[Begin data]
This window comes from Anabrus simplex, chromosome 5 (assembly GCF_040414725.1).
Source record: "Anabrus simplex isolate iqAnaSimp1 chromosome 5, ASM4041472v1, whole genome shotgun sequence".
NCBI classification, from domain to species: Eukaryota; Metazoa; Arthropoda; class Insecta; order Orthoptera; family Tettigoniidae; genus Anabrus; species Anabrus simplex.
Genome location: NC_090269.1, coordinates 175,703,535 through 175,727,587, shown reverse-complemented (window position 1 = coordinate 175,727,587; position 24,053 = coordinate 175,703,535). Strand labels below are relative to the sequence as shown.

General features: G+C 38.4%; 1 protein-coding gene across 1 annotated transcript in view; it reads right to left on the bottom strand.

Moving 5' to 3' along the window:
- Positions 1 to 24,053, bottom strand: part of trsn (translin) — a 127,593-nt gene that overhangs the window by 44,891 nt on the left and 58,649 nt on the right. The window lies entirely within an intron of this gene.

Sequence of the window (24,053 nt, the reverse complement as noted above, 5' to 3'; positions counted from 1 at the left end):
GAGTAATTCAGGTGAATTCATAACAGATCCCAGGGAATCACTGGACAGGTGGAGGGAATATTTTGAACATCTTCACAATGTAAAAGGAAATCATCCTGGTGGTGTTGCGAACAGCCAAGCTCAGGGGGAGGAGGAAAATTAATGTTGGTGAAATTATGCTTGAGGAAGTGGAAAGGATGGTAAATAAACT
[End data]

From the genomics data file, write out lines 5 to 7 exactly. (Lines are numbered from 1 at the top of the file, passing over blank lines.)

General features: G+C 38.4%; 1 protein-coding gene across 1 annotated transcript in view; it reads right to left on the bottom strand.

Moving 5' to 3' along the window:
- Positions 1 to 24,053, bottom strand: part of trsn (translin) — a 127,593-nt gene that overhangs the window by 44,891 nt on the left and 58,649 nt on the right. The window lies entirely within an intron of this gene.